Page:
I have killed a few turkey gobblers in May, caught my share of May bass, crappie, rainbow trout and stripers. But there’s little question that the fifth page on the calendar seems a little bit brighter because outdoorsmen in the Carolinas have so many options on their plates. It’s almost tough to do it all.
The moderating weather has left all hints of winter well behind, and most of the time, the heat that portends summer won’t arrive until the end of the month. It’s that kind of weather that really makes fishermen of all suits happy beyond belief.
The website for a real-estate company that handles vacation rentals at a particular beach refers to spring and fall as “shoulder seasons.” I haven’t quite figured out the analogy, but I know that May and October are quite similar — the weather is just heading in opposite directions.
The big draw for me in May is the opportunity to head for the coast. I know, there is a good speckled trout bite in April in a lot of places; it’s a great time to go offshore and catch tuna. But in my household, April is for turkey gobblers. My affection for the sport is so complete that I can’t remember the last time I caught a bass on a spinnerbait. I remember taking a day off in April 1994 and instead sitting in a bass boat on Jordan Lake outside of Pittsboro, N.C. I caught a 7-8 and a 6-13 on the same little crankbait, 300 yards apart, on different pieces of riprap. I thought, “I’ve got to do this more often.” I haven’t. There are gobblers to work.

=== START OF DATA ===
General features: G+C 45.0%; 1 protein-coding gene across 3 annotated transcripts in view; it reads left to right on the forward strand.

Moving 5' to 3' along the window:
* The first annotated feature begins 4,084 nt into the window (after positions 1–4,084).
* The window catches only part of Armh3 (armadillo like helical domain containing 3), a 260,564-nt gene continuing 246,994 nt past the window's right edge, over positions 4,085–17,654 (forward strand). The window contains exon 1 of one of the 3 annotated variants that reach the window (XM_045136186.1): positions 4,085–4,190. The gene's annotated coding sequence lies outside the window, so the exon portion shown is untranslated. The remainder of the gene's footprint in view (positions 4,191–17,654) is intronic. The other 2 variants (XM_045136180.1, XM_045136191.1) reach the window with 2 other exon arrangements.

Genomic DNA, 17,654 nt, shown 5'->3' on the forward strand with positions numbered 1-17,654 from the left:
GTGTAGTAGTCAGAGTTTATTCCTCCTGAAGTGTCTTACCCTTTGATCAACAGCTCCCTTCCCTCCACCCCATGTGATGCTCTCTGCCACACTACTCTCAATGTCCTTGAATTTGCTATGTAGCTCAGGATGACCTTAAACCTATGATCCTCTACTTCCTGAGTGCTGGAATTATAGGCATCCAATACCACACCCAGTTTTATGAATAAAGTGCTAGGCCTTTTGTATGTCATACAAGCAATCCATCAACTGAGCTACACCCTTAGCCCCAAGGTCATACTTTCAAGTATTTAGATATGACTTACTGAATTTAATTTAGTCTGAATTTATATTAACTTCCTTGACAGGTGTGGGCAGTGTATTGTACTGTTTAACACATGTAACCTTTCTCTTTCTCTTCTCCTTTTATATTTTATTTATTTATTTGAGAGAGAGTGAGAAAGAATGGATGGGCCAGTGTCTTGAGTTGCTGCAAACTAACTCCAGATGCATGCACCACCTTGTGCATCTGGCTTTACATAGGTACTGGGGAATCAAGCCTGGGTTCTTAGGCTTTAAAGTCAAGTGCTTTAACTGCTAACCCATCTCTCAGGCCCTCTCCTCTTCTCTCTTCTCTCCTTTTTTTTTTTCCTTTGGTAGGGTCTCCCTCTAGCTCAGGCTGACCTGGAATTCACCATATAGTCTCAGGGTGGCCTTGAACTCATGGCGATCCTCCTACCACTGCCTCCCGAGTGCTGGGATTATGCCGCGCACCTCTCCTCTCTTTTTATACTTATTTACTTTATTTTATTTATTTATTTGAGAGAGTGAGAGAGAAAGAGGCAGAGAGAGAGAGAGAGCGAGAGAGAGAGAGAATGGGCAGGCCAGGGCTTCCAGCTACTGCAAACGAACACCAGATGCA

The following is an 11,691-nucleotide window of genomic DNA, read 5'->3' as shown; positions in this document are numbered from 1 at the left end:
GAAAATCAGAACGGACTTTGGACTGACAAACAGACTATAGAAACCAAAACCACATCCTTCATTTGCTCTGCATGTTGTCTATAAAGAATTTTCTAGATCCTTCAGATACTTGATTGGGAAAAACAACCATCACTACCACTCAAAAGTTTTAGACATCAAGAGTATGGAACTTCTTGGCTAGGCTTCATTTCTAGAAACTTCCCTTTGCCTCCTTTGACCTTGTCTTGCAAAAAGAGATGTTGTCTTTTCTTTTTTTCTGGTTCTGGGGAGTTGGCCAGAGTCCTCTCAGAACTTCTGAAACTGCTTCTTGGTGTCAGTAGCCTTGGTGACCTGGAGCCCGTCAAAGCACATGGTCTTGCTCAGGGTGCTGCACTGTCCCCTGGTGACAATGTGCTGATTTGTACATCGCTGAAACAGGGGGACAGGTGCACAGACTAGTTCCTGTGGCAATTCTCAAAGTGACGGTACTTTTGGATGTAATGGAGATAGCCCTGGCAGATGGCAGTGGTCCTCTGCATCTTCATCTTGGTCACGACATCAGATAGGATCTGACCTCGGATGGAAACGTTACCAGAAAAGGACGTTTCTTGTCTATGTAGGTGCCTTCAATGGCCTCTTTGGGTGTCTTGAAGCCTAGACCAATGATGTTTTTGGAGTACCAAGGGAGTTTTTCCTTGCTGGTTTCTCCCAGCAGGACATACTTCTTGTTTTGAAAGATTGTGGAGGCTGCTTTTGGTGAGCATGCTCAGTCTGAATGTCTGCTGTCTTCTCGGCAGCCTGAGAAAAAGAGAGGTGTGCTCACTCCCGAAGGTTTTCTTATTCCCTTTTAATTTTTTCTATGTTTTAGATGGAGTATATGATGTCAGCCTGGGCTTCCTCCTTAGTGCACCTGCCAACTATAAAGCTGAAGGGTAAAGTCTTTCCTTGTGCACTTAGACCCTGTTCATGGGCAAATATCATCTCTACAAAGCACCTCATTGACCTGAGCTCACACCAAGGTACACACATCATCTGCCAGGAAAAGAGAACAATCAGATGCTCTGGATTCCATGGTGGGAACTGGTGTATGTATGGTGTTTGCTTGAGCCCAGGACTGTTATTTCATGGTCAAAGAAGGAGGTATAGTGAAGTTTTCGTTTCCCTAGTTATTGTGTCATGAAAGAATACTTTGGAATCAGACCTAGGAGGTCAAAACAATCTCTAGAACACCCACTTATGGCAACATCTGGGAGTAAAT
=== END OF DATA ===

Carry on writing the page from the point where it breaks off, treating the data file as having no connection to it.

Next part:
In May, after turkey season ends, my attention turns to speckled trout, redfish and flounder. Well, scratch the flounder, unless I’m fishing in South Carolina. In the next few days, I’ll be planning a trip down there to fish topwater for speckled trout, maybe mud minnows under a float for flounder, a spinnerbait or a jig and swimbait for redfish. The numbers of gamefish are about equal to October, but the big advantage is, the amount of bait isn’t. Inshore saltwater fish have to be a lot more aggressive in May than October, because the bait buffet isn’t as complete.
Spanish mackerel are another draw. My wife can do wonders with one on a broiling pan, with just a hint of lemon juice. They’re my favorite oily fish. Along some parts of the coast, king mackerel move in close enough that plenty are caught by the denizens on the ends of ocean fishing piers. Bull reds are moving in from their nearshore winter haunts. Offshore, it’s big dolphin time, and about the only time you have a chance to catch a yellowfin tuna anymore, at least south of Cape Hatteras. Last but not least, it’s when cobia make their way up the coast from Florida, just like the snowbirds heading north in spring, except the snowbirds are in big yachts and sailboats on the ICW, and cobia taste better.
I wish May lasted longer than 31 days. Try and wring every ounce of fishing fun out of it — after you fill that last gobbler tag.
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